This book was on the shelves of the library of my middle school in the early 60’s. I would find it by the cover, which I think showed a tree with a round door. Not unlike Hobbiton, the story was about small people and their society. They lived in hollow trees. The thing I remember best is that the individuals wore capes that matched the color of their front door.
I read this book, from my high school library, around 1972. It was contemporary at that time. The main character was a pretty, poised girl who gets a job as a fashion model. This scene might have occurred during the hiring process, which took place at a restaurant. She gets the impression that one of the men is flirting with her, so she asks if he has children. When he says yes, she asks to see pictures of them, which distracts him from the flirting so she feels as though she has rejected him without offending him. The girl has a nerdy younger brother and this scene only stays in my mind because a friend who also read it asked me “what are the runs” when she gets to this part. The main character stays home with her younger brother when he has the runs. Although they typically quarrel like siblings do, she feels bad for him this day and is kind.
This book was most likely written in the early to mid 1960s. I found it in my junior high school library around 1970.
It might have been written first person.The main character was girl about 15 and I recall three distinct scenes.In one she stands looking out her back door at dusk or night and sees what she describes as “buttermilk skies.” She might say it came from the Hoagy Carmichael song. In another scene she stares at herself in the mirror before going out and thinks “When last seen she was wearing ….” like newscasters do in describing a missing person. The last I recall is that she crossed herself, even though she was not Catholic.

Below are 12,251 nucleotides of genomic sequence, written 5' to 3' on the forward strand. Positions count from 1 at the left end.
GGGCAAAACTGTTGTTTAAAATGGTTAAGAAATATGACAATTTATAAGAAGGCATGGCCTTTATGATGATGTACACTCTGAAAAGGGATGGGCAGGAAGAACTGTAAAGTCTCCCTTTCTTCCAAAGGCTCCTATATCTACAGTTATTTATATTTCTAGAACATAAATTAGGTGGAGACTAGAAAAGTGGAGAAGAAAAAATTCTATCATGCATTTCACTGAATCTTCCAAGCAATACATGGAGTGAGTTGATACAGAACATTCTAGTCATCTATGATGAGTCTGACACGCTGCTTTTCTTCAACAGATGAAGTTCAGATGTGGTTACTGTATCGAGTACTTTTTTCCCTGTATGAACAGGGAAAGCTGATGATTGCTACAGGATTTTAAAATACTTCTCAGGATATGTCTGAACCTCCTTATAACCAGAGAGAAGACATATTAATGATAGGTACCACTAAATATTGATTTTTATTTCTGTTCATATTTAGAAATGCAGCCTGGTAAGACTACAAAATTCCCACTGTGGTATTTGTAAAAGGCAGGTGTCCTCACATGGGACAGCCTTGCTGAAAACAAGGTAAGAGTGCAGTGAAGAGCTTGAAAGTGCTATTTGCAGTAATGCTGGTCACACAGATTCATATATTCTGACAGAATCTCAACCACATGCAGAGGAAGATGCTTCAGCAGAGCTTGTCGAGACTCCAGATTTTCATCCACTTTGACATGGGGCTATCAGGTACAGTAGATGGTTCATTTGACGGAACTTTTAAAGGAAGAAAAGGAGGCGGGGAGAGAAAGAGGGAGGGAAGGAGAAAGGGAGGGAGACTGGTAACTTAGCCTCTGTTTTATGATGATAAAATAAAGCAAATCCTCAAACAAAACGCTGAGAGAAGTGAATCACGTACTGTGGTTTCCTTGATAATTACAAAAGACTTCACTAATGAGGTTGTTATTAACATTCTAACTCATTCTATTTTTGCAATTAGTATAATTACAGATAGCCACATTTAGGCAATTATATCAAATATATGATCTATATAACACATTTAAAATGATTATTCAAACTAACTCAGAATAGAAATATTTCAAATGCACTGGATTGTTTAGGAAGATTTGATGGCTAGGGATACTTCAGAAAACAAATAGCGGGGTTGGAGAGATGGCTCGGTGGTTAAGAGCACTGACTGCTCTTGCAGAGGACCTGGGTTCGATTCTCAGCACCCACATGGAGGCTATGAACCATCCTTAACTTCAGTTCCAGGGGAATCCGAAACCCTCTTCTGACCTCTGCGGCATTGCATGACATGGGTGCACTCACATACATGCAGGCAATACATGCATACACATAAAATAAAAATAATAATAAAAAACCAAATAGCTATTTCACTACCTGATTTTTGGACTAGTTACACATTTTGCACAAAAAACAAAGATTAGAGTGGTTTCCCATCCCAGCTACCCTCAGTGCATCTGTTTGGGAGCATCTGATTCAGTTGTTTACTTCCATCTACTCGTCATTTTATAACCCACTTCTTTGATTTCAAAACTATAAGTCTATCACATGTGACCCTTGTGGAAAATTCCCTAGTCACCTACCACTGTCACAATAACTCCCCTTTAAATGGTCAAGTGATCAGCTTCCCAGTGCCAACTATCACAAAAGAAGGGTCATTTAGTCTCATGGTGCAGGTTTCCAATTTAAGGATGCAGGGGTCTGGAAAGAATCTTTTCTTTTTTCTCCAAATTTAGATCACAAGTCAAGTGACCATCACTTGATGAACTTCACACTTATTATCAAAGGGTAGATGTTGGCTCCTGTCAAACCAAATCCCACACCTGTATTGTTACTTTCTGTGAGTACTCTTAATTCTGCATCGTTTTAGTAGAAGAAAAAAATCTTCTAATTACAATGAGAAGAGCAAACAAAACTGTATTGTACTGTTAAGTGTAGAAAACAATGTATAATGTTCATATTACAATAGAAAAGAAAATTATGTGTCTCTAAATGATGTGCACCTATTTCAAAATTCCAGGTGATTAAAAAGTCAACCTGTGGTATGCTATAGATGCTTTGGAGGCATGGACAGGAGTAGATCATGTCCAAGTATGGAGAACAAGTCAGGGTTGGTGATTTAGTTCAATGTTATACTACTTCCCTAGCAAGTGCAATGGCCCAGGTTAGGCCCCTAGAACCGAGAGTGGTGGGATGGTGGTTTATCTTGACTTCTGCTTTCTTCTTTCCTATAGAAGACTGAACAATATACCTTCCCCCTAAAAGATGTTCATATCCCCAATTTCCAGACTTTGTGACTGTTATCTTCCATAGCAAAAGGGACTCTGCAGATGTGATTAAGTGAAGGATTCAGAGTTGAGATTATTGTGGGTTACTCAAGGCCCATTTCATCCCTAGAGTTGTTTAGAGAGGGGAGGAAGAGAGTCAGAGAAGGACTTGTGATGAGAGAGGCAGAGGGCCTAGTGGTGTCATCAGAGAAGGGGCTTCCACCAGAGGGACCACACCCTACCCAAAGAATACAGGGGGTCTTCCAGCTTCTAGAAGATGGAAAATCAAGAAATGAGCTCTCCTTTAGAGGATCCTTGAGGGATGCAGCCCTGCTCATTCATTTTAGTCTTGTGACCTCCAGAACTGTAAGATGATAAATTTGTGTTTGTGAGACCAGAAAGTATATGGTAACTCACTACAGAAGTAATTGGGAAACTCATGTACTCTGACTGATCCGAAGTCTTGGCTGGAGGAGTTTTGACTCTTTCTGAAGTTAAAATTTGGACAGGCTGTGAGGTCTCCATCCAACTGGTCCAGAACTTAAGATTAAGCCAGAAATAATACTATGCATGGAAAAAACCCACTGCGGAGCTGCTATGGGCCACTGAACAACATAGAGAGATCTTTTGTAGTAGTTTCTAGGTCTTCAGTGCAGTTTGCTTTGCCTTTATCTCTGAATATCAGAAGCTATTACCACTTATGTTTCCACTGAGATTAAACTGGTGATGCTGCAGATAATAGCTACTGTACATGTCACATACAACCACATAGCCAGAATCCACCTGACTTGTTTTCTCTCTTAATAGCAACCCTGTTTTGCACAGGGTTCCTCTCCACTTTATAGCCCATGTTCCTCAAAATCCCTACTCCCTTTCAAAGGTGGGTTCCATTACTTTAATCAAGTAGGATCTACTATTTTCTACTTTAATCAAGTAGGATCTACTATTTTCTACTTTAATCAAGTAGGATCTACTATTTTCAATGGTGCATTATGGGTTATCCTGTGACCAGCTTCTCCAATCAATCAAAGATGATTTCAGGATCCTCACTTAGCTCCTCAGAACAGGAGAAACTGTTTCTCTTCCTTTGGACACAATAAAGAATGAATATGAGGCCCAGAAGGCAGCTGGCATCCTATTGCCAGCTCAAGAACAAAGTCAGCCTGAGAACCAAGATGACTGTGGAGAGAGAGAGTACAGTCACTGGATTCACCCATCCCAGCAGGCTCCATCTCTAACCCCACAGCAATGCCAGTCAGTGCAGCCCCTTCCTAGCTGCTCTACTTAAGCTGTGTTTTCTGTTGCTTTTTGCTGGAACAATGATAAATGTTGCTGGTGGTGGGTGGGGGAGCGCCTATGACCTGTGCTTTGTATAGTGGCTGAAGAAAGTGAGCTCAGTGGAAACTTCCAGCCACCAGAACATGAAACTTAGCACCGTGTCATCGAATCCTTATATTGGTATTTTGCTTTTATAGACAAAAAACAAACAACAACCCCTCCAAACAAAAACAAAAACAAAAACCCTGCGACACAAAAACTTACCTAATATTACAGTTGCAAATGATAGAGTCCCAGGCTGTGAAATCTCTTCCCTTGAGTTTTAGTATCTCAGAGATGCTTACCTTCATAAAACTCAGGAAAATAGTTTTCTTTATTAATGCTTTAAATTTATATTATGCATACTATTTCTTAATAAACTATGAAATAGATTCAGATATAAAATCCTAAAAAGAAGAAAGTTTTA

I read this young adult novel in the early 1990s at my local library. It seemed like it was relatively recently published at the time. I believe that it was a first person story, about a teenage girl who is either on Thanksgiving or Christmas break from school. Her parents tell her they are getting divorced, and she starts secretly overeating all of the leftovers from either the Thanksgiving or Christmas meal. She is writing in her journal, feeling isolated, and having some weighty conversations with her parents–particularly her dad, if I remember correctly–all while developing an unhealthy relationship to food. The book ends with her swearing off of the overeating, and taking walks in the snow to lose all of the weight she gained over the holiday vacation.
It was a paperback about two girls on a trip with their family and they stop at some mine or cave. The younger sister runs off into the gift shop and the older follows. The evil gift shop owner ends up trapping both in a giant snow globe as pets for a giant family in the cave system. They really just wanted the little sister so the elder is a freebie. They end up escaping when the older girl melts the snow globe on the fireplace or something and they run out through the tunnels. Might have been apple paperbacks or similar.